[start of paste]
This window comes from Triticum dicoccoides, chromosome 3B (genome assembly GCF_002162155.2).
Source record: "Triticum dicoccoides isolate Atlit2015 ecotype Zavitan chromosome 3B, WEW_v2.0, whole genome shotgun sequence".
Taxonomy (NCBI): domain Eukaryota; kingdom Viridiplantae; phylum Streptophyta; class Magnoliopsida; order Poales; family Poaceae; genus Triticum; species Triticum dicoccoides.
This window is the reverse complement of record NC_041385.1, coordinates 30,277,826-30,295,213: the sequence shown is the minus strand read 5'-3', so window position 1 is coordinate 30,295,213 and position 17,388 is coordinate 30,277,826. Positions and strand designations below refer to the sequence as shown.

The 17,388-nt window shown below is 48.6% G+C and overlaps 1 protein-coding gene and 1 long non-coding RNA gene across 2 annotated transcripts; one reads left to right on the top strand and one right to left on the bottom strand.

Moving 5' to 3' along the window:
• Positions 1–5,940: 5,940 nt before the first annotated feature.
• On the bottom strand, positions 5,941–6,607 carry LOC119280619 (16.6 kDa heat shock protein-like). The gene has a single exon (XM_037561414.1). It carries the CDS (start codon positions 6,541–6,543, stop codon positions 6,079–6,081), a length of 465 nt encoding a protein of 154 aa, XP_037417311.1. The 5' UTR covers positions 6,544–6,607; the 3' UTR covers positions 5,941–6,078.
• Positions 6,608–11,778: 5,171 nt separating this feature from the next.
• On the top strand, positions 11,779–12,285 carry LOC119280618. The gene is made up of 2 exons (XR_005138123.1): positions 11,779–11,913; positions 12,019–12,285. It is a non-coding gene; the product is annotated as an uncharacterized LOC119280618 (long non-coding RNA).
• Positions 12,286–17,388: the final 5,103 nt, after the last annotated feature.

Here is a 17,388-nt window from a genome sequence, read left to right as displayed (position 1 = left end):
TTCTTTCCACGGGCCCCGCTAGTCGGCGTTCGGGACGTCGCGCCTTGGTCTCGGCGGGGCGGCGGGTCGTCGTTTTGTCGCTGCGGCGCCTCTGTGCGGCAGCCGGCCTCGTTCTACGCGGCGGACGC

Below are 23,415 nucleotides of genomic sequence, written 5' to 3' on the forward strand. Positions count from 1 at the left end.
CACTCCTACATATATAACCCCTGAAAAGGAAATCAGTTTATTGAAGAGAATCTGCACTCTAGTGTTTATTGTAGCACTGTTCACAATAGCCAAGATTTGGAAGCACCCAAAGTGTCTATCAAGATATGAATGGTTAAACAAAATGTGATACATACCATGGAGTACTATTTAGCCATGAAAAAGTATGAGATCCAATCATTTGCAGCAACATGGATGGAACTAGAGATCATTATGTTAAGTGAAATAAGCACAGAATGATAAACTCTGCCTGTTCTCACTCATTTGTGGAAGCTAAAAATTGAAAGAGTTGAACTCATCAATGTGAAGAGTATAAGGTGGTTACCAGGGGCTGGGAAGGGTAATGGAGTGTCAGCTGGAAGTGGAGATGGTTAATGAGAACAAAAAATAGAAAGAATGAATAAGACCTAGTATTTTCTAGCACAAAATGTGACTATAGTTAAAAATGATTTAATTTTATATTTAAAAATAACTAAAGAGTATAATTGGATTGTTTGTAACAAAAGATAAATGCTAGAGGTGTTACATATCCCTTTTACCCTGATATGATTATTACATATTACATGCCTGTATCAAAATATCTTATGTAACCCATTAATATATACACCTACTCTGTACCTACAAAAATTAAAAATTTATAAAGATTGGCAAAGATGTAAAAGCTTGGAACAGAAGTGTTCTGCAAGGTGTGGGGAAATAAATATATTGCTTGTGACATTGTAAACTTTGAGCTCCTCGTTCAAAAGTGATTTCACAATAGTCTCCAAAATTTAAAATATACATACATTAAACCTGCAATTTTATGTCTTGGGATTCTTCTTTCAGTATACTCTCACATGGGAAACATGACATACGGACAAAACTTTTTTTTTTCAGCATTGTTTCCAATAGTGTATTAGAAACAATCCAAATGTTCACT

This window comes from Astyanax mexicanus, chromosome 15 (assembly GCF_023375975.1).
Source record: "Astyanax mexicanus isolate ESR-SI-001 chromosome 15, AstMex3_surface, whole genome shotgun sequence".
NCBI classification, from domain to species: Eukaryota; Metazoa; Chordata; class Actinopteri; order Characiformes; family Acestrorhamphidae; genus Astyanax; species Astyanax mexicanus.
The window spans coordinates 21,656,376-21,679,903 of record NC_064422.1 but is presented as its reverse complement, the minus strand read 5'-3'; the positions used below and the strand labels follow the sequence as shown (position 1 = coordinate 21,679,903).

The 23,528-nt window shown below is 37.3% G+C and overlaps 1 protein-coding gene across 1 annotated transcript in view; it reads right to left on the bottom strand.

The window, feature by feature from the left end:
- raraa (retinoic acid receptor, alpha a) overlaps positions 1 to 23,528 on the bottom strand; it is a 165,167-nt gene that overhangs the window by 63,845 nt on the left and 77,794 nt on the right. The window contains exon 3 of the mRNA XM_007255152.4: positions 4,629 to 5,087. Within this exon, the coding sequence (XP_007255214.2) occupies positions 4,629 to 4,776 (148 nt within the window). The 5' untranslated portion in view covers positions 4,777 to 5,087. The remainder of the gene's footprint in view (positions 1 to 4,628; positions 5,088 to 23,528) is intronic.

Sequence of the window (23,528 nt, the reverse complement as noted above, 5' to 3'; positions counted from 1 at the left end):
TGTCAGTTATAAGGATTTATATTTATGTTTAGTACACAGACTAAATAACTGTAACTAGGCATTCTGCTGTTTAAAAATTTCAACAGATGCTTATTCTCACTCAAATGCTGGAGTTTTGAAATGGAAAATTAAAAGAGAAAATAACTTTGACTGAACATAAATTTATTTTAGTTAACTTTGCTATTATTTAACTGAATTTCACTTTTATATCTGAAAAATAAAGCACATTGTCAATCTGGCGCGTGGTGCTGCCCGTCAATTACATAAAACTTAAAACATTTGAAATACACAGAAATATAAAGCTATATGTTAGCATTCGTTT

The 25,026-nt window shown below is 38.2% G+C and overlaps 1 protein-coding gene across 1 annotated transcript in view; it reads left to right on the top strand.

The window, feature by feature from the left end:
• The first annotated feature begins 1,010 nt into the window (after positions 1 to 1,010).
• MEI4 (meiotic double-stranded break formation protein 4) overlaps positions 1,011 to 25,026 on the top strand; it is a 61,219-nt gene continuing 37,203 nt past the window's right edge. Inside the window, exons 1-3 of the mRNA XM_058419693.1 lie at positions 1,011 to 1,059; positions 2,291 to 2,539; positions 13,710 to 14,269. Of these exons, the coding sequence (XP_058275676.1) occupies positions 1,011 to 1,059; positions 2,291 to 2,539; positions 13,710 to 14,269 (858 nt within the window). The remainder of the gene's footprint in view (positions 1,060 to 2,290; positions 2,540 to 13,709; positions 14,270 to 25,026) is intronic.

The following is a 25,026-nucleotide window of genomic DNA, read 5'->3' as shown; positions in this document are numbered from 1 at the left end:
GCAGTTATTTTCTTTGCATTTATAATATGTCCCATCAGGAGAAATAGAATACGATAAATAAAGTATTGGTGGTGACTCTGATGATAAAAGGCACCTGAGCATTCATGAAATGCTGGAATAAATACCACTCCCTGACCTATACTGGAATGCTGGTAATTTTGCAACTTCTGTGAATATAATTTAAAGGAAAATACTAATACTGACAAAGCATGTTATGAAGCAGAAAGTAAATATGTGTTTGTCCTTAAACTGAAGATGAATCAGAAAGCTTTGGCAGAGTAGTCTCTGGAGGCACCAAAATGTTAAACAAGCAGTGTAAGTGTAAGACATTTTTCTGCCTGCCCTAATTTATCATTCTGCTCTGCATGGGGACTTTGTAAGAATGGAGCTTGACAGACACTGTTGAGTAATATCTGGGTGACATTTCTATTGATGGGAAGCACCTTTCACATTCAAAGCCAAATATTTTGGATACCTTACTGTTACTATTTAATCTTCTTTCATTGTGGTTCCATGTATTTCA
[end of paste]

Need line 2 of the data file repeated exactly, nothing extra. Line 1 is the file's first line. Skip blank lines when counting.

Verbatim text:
Source record: "Triticum dicoccoides isolate Atlit2015 ecotype Zavitan chromosome 3B, WEW_v2.0, whole genome shotgun sequence".